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Audits: Public enemy No. 1

Audits: Public enemy No. 1

Walt Gorski, formerly of AAHomecare, once told me that audits were a bigger issue for HME providers than competitive bidding.

I'm starting to believe him.

With competitive bidding, providers know, for the most part, what they're dealing with. At some point, they know if they're going to get a contract or not, and they know that reimbursement will be X% off the current Medicare fee schedule.

With competitive bidding, providers may not like what they know, but at least they have enough information to make appropriate business decisions, such as exiting certain product categories or Medicare altogether.

With audits, providers know next to nothing. Since audits can be arbitrary, they don't know if a claim will be denied, and with the recently announced delays in the appeals process (see story page 1), they don't even know if they have an avenue for recourse to fight denials.

There have been a number of signs recently that audits have overtaken competitive bidding as public enemy No. 1 in the HME industry:

1.) The respondents to a recent HME Newspoll blamed audits in large part for any poor financial performances in 2013. Fifty-three percent of them said at least 20% of their A/R was more than 60 days old last year.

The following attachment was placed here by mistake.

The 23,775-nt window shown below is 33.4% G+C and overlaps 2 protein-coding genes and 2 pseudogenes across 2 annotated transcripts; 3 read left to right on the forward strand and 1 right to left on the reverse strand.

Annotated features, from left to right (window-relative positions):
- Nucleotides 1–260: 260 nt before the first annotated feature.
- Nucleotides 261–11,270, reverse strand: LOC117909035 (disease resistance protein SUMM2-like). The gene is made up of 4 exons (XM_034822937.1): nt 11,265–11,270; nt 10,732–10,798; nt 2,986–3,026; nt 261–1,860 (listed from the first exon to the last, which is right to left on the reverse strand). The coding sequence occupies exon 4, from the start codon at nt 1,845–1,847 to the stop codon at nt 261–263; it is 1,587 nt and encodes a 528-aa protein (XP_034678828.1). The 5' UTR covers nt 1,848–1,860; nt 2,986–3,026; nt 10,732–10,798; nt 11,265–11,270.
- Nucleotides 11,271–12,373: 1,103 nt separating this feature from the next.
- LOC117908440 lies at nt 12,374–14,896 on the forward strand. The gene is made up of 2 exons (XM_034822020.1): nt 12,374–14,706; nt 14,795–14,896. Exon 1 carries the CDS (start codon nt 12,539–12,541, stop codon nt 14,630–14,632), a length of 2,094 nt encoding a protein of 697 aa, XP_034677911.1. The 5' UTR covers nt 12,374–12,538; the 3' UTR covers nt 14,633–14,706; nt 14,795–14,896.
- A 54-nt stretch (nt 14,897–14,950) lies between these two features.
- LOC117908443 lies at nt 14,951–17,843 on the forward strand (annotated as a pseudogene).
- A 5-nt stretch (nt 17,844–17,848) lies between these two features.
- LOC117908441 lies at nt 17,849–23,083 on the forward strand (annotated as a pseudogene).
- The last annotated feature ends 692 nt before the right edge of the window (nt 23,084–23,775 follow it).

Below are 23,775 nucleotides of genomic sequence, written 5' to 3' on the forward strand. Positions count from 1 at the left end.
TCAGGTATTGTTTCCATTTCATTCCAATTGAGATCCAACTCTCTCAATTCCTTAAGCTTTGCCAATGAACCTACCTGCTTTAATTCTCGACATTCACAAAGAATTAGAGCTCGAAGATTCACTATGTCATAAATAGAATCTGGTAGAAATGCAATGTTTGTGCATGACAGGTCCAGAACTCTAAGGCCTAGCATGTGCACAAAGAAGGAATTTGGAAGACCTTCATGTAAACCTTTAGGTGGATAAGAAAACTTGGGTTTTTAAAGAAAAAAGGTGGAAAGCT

2.) The People for Quality Care (PFCQ), an advocacy group know for its determined fight against competitive bidding, has turned its attention to fighting audits (see story page 4). On twitter, it recently stated, “2014: Let's take on audits.”

Another sign: The Office of Medicare Hearings and Appeals planned to hold a daylong forum on Feb. 12 to discuss delays in the appeals process, and The VGM Group was rallying stakeholders to attend the forum and visit lawmakers on Capitol Hill the next day. It planned to tweet live updates from the forum with the hash tag #VGMAuditMadness.

John Gallagher, VGM's vice president of government relations, has a guest commentary in this issue (see next page), where he challenges providers to do their part:

“The time is now to take on audits. We will use the lessons we have learned in the competitive bidding fight to bolster both efforts. To our faithful providers—leaders who have shown so much through the years—it's time to go to battle again. Our story may not be the celebrity coverage of every day headlines, but darn it, we're going to make sure it's heard.”


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